Blue chip stocks and selected technology shares rose today as bargain hunters and pessimists about corporate earnings battled back and forth through the trading day.
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The Dow Jones industrial average rose 65.38 points, or 0.64 percent, to 10,241.02, according to the latest data, while the Nasdaq composite index gained 9.25 points, or 0.47 percent, to 1,972.04.
But broader diversified market measures fell. The Standard & Poor's 500 index gave up 1.34 points, or 0.11 percent, to 1,180.18. And the Wilshire 5000 index fell 18.07 points, or 0.16 percent, to 10,944.49.
Further illustrating the market's negative tone, declining issues outnumber gainers by 11 to eight on the Nasdaq and by 17 to 13 on the New York Stock Exchange.
"I don't think there is much rhyme or reason" for late-session gains, said Peter Coolidge, senior equity trader at Brean Murray & Co. "Apparently the market just got to a level where buyers are coming in. We are just making up part of the losses from yesterday at this point, so there is nothing to get excited about."
The Microsoft Factor
Gains in Microsoft Corp. shares helped both the Dow and Nasdaq. The stock rose $2.02, or 3.13 percent, to $66.50 after it said it is changing how it licenses its Windows operating system to computer makers, allowing them to remove its Web browser and make other changes.
The move was in response to a ruling last month by a U.S. appeals court that upheld a finding that Microsoft held a monopoly in PC operating systems and that some of its licensing practices were illegal, Microsoft said.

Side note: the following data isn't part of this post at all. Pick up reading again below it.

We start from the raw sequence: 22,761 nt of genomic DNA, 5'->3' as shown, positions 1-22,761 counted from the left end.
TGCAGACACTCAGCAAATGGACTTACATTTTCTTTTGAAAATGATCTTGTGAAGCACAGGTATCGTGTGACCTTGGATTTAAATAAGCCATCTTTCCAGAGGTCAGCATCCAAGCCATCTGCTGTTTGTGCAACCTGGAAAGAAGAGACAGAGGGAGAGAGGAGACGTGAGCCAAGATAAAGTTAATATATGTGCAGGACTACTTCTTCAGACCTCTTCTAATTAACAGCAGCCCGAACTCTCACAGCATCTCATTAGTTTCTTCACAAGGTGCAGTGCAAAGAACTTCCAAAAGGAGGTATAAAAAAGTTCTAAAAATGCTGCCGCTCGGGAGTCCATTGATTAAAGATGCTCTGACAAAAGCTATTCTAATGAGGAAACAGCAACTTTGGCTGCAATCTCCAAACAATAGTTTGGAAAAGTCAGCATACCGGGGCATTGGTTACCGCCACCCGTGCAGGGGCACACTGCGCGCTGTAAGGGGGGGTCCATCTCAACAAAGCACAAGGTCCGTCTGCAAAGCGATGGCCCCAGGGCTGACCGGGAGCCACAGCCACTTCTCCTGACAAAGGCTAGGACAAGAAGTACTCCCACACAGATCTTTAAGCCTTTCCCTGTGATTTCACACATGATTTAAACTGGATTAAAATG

But bears were encouraged by disappointing confessions from yet more companies. This time it was Comverse Technology Inc. , among others.
Telecommunications software maker Comverse said it expects earnings for the fiscal year 2002 to be about 23 percent below analysts' expectations as its customers delay purchases in light of the poor economic climate. Comverse also said earnings for its quarter ended July 31 will be as much as a third below expectations.
Comverse shares tumbled 33 percent, or $13.07, to $25.95.
Compaq Computer Corp. , the No. 2 personal computer maker, gained 69 cents to $14.45 even after it lowered its second-quarter forecast on the back of an industry slowdown and increased job cuts.
Analysts said they hope aggressive cost-cutting programs, such as slashing jobs, will let Compaq improve its bottom line in terms of earnings per share.
DoubleClick Inc. fell $2.04 to $9.98 after the No. 1 online ad company said its loss widened within Wall Street's lowered expectations, but revenues would trail forecasts. It gave few signs of optimism as it still contends with a decline in ad spending.
AOL Time Warner Inc. lost $1.91 to $48.27 on the New York Stock Exchange. Online advertiser L90 Inc. fell 15 cents to $2.28, and 24/7 Media slipped 1 cent to 22 cents.
Pepsi Bottling Group Inc. provided a bright spot when the largest bottler of PepsiCo Inc. soft drinks said profits climbed, citing growth in bottled water and new PepsiCo products. Shares gained $1.68 to $43.71.
Polaroid Corp. lost 80 cents to $1.90. The camera and film maker said it was optimistic about talks with its banks over looming loan deadlines, but its stock tumbled more than 34 percent amid concerns the company may be on the brink of bankruptcy.
Motorola dropped 44 cents to $15.06, while Yahoo lost $1.26 to $16.57 before their profit reports, which are expected after the bell.